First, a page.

Alabama’s aerospace and defense sector is continuing its ascent on the world stage.
The U.S. Army on Friday announced it is awarding two major contracts for work in Alabama related to the production of hypersonic weapon systems – one for Dynetics Technical Solutions in the amount of $351.6 million to produce Common-Hypersonic Glide Body (C-HGB) prototypes in Huntsville, and the second to Lockheed Martin in the amount of $347 million to serve as the Long Range Hypersonic Weapon (LRHW) prototype system integrator, part of which will be conducted in Courtland.
In a statement, Senator Richard Shelby (R-AL) praised the contract awards.
“Hypersonic weapons are a critical priority as we continue to innovate and improve our nation’s defense,” he said.
“The decision by the Army to select Dynetics, located right here in Alabama, and Lockheed Martin’s Courtland facility to advance this important national security initiative is a testament to the complex defense work taking place in our state,” Shelby added. “These contracts allow us to leverage commercial technology to field needed weapons to our soldiers in just a few years. This is incredible news, not only for Alabama, but also for the entire nation and the modernization of our armed forces.”
The $351.6 million contract awarded to Dynetics will provide for the production of at least 20 C-HGB prototypes. Over a three year period, Dynetics, in collaboration with Sandia National Laboratories, will produce the first commercially manufactured set of prototype C-HGB systems, which will be used by the U.S. Army, the U.S. Navy and the Missile Defense Agency.
As the prime contractor for the C-HGB, Dynetics will provide program and supplier management; procurement; assembly, integration and testing; electrical and mechanical manufacturing; and systems engineering for the prototype. In a release, the company said that General Atomics Electromagnetic Systems, Lockheed Martin and Raytheon will be on their team, assisting on the project.
Steve Cook, president of Dynetics Technical Solutions, said, “We are honored to be selected for this high priority national security program. Dynetics has been developing enabling technologies for many years.”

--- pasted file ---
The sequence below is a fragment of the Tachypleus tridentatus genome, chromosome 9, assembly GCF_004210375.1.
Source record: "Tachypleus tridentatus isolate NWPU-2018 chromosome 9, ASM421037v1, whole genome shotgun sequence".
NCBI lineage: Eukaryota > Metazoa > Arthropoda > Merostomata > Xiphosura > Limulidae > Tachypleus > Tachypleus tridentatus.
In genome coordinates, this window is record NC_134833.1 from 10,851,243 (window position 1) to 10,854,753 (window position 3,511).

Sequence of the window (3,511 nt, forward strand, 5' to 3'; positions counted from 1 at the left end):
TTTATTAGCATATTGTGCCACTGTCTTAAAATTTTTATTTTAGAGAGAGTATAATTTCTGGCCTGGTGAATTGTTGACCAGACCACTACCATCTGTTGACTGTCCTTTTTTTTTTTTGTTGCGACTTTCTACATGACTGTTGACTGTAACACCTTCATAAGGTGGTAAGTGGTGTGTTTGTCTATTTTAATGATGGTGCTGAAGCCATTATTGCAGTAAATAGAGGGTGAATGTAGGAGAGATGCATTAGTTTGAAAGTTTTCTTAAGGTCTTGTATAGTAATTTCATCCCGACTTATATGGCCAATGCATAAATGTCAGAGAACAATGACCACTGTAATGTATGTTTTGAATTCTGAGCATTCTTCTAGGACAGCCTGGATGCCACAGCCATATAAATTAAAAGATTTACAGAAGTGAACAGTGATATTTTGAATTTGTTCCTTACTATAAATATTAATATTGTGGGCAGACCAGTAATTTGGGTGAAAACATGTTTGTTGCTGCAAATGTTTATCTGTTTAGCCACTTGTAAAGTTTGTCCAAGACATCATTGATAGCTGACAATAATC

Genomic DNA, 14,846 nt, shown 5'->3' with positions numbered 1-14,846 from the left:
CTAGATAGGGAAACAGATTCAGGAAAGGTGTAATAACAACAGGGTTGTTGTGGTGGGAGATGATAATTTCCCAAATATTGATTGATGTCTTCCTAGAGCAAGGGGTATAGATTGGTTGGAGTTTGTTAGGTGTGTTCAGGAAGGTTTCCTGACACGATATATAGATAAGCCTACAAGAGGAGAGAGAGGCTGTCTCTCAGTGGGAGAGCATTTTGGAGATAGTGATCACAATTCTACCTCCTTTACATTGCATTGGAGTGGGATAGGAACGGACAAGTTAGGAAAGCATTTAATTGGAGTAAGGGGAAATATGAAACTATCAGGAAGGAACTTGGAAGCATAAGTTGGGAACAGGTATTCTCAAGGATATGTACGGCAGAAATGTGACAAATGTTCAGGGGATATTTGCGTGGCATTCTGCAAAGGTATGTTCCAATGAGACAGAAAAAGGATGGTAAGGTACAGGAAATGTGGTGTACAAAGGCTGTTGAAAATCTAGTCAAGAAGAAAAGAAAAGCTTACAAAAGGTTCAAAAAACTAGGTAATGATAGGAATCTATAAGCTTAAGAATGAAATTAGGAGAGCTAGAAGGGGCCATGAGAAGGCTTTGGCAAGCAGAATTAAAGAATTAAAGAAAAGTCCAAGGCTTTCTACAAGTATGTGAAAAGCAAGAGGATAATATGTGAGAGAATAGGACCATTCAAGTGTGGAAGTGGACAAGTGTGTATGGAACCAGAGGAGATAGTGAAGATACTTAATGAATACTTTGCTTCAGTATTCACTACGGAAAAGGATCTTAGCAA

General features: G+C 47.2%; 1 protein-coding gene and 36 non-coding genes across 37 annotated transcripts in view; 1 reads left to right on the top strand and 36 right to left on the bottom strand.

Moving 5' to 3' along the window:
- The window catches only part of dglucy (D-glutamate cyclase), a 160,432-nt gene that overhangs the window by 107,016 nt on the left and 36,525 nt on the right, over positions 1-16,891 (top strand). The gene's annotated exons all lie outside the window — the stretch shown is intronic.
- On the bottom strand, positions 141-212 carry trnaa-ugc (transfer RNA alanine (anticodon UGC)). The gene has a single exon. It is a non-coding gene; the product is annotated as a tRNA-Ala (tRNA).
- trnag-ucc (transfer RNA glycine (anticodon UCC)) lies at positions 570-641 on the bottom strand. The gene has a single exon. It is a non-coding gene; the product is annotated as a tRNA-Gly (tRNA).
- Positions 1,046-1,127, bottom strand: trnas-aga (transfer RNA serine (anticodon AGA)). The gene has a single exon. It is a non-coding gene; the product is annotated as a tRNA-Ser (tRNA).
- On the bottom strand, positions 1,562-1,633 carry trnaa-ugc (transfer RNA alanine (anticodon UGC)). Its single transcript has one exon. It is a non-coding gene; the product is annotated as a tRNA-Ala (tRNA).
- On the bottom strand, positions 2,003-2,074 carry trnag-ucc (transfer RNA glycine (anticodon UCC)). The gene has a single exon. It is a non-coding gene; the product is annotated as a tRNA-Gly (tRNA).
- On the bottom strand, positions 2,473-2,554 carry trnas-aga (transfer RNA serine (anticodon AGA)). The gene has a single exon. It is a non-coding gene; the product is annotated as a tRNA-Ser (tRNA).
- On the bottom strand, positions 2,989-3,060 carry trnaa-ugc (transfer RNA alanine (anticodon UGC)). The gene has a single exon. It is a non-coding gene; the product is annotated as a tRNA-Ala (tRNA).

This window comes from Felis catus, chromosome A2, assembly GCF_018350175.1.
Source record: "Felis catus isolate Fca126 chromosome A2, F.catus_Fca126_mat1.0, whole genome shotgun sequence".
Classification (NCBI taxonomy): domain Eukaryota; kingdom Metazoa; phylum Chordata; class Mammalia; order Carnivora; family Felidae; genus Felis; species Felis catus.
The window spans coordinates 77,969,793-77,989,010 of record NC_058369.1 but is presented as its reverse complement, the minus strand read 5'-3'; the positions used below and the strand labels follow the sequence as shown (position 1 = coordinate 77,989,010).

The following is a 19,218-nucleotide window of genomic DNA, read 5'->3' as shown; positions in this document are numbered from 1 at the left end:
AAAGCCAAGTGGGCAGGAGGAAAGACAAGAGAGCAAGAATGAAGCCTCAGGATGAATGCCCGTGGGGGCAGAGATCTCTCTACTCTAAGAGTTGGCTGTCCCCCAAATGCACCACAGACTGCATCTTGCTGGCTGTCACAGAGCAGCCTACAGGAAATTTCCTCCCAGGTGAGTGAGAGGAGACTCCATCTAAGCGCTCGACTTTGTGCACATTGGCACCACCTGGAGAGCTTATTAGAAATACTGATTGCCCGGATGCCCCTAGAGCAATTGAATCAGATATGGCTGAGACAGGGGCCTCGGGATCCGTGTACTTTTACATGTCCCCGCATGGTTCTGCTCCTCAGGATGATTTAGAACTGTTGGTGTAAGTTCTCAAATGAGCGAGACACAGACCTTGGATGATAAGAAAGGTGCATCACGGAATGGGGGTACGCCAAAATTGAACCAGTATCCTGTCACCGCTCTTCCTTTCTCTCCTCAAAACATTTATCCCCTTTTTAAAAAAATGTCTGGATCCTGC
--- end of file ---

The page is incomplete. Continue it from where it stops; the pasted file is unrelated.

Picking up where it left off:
“The common hypersonic glide body is a vital component in the National Defense Strategy that includes weapons with increased power. Our team is pleased the Army saw that our highly-skilled engineers and technicians can bring this technology rapidly and affordably to the warfighter,” he concluded.
The $347 million contract awarded to Lockheed Martin for its service as the LRHW prototype system integrator will allow for support in manufacturing, assembly, integration, test, systems engineering and analysis – part of which will occur at Lockheed Martin’s facility in Lawrence County.
Additionally, Lockheed Martin has chosen Dynetics to work on this project, developing launchers with hydraulics, outriggers, power generation and distribution for the ground platform. Dynetics will also provide flight test and training support.
The C-HGB will be part of an integrated Army hypersonic weapons system prototype that will deliver residual combat capability to soldiers by Fiscal Year 2023. This new class of ultrafast, maneuverable, long range missile will launch from mobile ground platforms. Hypersonic weapons are unique in that they are capable of flying at five times the speed of sound and operate at varying altitudes.
Both contracts are part of the U.S. Army’s work to advance the fielding of a prototype hypersonic weapon by Fiscal Year 2023 and transition the development of Army hypersonic capabilities out of government laboratories and into commercial production.
This collaboration is administered by the Army Hypersonic Project Office, part of the Army Rapid Capabilities and Critical Technologies Office (RCCTO), which is headquartered at Redstone Arsenal in North Alabama and led by Lieutenant General L. Neil Thurgood.
Sean Ross is the editor of Yellowhammer News. You can follow him on Twitter @sean_yhn